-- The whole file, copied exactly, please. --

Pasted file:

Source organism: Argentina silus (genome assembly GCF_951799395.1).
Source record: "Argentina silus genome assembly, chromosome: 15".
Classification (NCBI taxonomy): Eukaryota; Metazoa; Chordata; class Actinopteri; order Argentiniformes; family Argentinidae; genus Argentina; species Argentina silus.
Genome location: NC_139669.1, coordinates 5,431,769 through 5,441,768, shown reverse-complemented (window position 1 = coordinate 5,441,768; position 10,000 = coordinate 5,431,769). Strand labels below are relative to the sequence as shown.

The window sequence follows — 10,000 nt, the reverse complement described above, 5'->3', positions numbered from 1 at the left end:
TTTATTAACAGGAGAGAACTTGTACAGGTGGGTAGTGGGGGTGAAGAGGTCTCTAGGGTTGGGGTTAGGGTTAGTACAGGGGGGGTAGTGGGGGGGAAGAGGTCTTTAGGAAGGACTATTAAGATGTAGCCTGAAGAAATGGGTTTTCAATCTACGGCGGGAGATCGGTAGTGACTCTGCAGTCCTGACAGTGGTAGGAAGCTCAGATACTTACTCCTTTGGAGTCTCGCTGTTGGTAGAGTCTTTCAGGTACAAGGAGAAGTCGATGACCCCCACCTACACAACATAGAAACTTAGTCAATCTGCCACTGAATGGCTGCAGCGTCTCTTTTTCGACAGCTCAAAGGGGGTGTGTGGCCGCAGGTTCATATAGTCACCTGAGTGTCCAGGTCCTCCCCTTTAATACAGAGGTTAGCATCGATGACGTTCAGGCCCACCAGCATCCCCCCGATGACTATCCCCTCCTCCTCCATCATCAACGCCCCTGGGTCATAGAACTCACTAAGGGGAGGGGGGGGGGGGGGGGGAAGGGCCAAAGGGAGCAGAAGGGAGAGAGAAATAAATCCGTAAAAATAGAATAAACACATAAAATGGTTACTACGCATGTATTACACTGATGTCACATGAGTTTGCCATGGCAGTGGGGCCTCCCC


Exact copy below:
Source organism: Argentina silus (genome assembly GCF_951799395.1).
Source record: "Argentina silus genome assembly, chromosome: 15".
Classification (NCBI taxonomy): Eukaryota; Metazoa; Chordata; class Actinopteri; order Argentiniformes; family Argentinidae; genus Argentina; species Argentina silus.
Genome location: NC_139669.1, coordinates 5,431,769 through 5,441,768, shown reverse-complemented (window position 1 = coordinate 5,441,768; position 10,000 = coordinate 5,431,769). Strand labels below are relative to the sequence as shown.

The window sequence follows — 10,000 nt, the reverse complement described above, 5'->3', positions numbered from 1 at the left end:
TTTATTAACAGGAGAGAACTTGTACAGGTGGGTAGTGGGGGTGAAGAGGTCTCTAGGGTTGGGGTTAGGGTTAGTACAGGGGGGGTAGTGGGGGGGAAGAGGTCTTTAGGAAGGACTATTAAGATGTAGCCTGAAGAAATGGGTTTTCAATCTACGGCGGGAGATCGGTAGTGACTCTGCAGTCCTGACAGTGGTAGGAAGCTCAGATACTTACTCCTTTGGAGTCTCGCTGTTGGTAGAGTCTTTCAGGTACAAGGAGAAGTCGATGACCCCCACCTACACAACATAGAAACTTAGTCAATCTGCCACTGAATGGCTGCAGCGTCTCTTTTTCGACAGCTCAAAGGGGGTGTGTGGCCGCAGGTTCATATAGTCACCTGAGTGTCCAGGTCCTCCCCTTTAATACAGAGGTTAGCATCGATGACGTTCAGGCCCACCAGCATCCCCCCGATGACTATCCCCTCCTCCTCCATCATCAACGCCCCTGGGTCATAGAACTCACTAAGGGGAGGGGGGGGGGGGGGGGGAAGGGCCAAAGGGAGCAGAAGGGAGAGAGAAATAAATCCGTAAAAATAGAATAAACACATAAAATGGTTACTACGCATGTATTACACTGATGTCACATGAGTTTGCCATGGCAGTGGGGCCTCCCC